Order that neither awards nor denies a benefit doesn’t bar insurer from challenging causation again.
Raul Sanchez suffered a serious motor vehicle accident in October 2005. He treated with the company doctors, was placed at Maximum Medical Improvement without impairment. He reopened his case in 2008 with the agreement of the insurance carrier. When he had surgery for low back pain and right leg symptoms and sought to have his back surgery covered, the carrier refused.
Sanchez went to hearing and the Administrative Law Judge entered an Order determining that Sanchez had proven a change of condition, reopening the claim, and that the low back worsened condition was the “a natural consequence of the claimant’s industrial injury rather than a pre-existing degenerative condition.”
After the order, Mr. Sanchez underwent additional medical treatment with Dr. Olson who eventually placed him at MMI with a 30% whole person impairment rating for the low back and left shoulder. Sanchez underwent a Division Independent Medical Examination with Dr. Janssen. Dr. Jannsen assigned a 24% impairment rating but stated that it was more likely than not that the need for the surgery was due to a pre-existing degenerative process instead of the motor vehicle accident. Therefore Dr. Jannsen assigned a 0% impairment rating.
The insurance carrier requested a hearing, challenging the relatedness of the low back condition to the motor vehicle accident.
The claimant argued that the Order from the prior hearing prohibited the insurance carrier from litigating – again – causation. The Administrative Law Judge disagreed.The Judge determined his prior order reopening the claim was not a final order since it neither awarded nor denied a benefit. Thus the doctrines of issue preclusion did not prohibit the insurance carrier from challenging the relatedness of the lumbar impairment.
After a hearing, the Judge determined that Dr. Janssen was correct and upheld the 0% impairment rating. The claimant appealed.
The Industrial Claims Appeals Panel affirmed. Before reaching the merits, the Panel reviewed the three related, but distinct, legal arguments that are triggered whenever parties find themselves in front of an Administrative Law Judge on the same issues:
Issue Preclusion, also called collateral estoppel, bars parties from re-litigating issues thathave been previously decided in an earlier case between the same parties. Issue preclusion completely bars re-litigating an issue if the following four criteriaare established: (1) the issue sought to be precluded is identical to an issue actuallydetermined in the prior proceeding; (2) the party against whom issue preclusion isasserted has been a party to or is in privity with a party to the prior proceeding; (3) there is a final judgment on the merits in the prior proceeding; and (4) the party against whom the doctrine is asserted had a full and fair opportunity to litigate the issue in the prior proceeding. Sunny Acres Villa, Inc. v. Cooper, 25 P.3d at 47.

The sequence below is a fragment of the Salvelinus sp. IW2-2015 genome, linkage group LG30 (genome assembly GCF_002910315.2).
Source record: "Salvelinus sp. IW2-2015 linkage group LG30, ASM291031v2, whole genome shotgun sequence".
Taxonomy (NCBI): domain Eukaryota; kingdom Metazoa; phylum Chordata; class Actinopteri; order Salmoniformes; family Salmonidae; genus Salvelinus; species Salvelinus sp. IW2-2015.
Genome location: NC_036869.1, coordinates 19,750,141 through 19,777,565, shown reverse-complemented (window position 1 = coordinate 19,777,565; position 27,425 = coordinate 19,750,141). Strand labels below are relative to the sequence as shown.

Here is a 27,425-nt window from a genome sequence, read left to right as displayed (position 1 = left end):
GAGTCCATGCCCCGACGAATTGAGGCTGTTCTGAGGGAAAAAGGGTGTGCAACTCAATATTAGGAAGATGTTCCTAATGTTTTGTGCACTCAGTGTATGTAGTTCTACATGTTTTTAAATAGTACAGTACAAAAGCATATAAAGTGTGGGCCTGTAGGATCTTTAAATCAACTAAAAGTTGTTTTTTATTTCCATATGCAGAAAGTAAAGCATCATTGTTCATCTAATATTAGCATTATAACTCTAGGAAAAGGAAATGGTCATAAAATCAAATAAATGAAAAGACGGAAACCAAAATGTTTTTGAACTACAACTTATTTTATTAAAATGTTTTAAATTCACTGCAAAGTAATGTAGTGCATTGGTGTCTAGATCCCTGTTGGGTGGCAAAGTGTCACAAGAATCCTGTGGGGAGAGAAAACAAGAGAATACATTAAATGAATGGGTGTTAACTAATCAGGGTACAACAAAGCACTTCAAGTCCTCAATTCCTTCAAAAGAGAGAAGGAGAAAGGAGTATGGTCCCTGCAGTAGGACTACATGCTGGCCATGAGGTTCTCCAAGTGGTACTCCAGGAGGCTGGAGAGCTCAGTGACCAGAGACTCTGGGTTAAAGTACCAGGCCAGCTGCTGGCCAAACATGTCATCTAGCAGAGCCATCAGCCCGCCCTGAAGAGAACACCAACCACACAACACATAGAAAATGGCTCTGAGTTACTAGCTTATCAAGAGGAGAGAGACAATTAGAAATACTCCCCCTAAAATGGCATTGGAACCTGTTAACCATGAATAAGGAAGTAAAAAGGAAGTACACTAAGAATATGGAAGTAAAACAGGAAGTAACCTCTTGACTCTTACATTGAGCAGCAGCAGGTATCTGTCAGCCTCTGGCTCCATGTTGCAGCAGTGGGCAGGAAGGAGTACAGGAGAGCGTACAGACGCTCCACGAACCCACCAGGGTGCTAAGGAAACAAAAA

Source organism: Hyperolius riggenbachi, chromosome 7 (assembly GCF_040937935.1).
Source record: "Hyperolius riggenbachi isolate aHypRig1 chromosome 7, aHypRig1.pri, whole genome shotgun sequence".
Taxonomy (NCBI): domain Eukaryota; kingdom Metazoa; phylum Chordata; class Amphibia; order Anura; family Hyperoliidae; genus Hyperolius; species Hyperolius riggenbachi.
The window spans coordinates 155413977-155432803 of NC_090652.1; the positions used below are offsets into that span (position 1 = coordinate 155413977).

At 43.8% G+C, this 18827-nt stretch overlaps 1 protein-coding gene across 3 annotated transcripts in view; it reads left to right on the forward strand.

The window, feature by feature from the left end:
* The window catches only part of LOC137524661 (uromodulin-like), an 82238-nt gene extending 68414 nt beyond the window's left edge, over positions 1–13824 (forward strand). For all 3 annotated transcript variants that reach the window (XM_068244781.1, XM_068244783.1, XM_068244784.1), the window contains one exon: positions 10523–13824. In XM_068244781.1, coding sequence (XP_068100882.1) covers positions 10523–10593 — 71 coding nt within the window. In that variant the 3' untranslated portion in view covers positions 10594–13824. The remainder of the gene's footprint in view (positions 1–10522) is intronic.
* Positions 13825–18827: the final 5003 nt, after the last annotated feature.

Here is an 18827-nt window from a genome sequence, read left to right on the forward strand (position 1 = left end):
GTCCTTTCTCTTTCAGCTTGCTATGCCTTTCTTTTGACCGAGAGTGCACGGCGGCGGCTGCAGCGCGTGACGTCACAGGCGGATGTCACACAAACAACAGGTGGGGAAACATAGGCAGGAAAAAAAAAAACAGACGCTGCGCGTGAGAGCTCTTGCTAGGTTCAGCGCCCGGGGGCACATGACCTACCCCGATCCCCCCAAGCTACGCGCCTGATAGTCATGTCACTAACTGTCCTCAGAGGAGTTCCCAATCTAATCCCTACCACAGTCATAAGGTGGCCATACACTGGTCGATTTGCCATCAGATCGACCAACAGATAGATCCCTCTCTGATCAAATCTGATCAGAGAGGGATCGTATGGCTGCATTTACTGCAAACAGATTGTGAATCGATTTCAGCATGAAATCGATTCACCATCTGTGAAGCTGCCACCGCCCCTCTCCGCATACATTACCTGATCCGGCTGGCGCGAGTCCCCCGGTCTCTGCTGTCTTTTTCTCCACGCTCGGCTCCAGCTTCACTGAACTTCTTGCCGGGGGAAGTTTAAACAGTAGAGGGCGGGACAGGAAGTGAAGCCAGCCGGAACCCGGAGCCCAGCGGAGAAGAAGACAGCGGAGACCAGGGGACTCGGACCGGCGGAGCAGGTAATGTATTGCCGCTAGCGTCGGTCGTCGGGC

Claim Preclusion, often referred to as res judicata, a judgment on the merits in a prior suit bars a second suit involving the same parties or their privies based on the same cause of action. Pomeroy v. Waitkus, 183 Colo. 344, 350, 517 P.2d 396, 399 (1973); see also McLane Western, Inc. v. Dep’t of Revenue, 199 P.3d 752, 756–57 (Colo. App. 2008). A claim in a second judicial proceeding is precluded by a previous judgment where the following factors are satisfied: (1) finality of the first judgment; (2) identity of subject matter; (3) identity of claims for relief; and (4) identity of or privity between the parties to the two actions. Loveland Essential Group, LLC v. Grommon Farms, Inc., 11CA0722 (Feb. 2, 2012), 2012 COA 22.
The law of the case doctrine is a “discretionary rule of practice … based primarily on considerations of judicial economy and finality.” Brodeur v. American Home Assurance Co., 169 P.3d 139, 149 (Colo. 2007). Under this doctrine, although a court is “‘not inexorably bound by its own precedents, prior relevant rulings made in the same case are generally to be followed.”’ In re Bass, 142 P.3d 1259, 1263 (Colo.2006) (quoting People ex rel. Gallagher v. District Court, 666 P.2d 550, 553 (Colo. 1983)). “When a court issues final rulings in a case, the ‘law of the case’ doctrine generally requires the court to follow its prior relevant rulings.” Giampapa v. American Family Mut. Ins. Co., 64 P.3d 230, 243 (Colo. 2003).
At the earlier hearing, the claimant’s lawyer did not ask the Judge to order the payment of any particular treatment or medical. Thus the parties proceeded to a hearing on reopening only, and the Order was not a “final judgment.” Thus the Judge was free to change his mind.
As always, how this or any other case we discuss in this blog would apply to your case depends on many more factors. We urge you to call us to see if you are entitled to workers’ compensation benefits. Workers’ Compensation is difficult, confusing, and very complex. Kaplan Morrell has helped thousands of injured workers since 1997 get the benefits they deserve. Contact us here or call us at 303-780-7329 for your FREE CONSULTATION.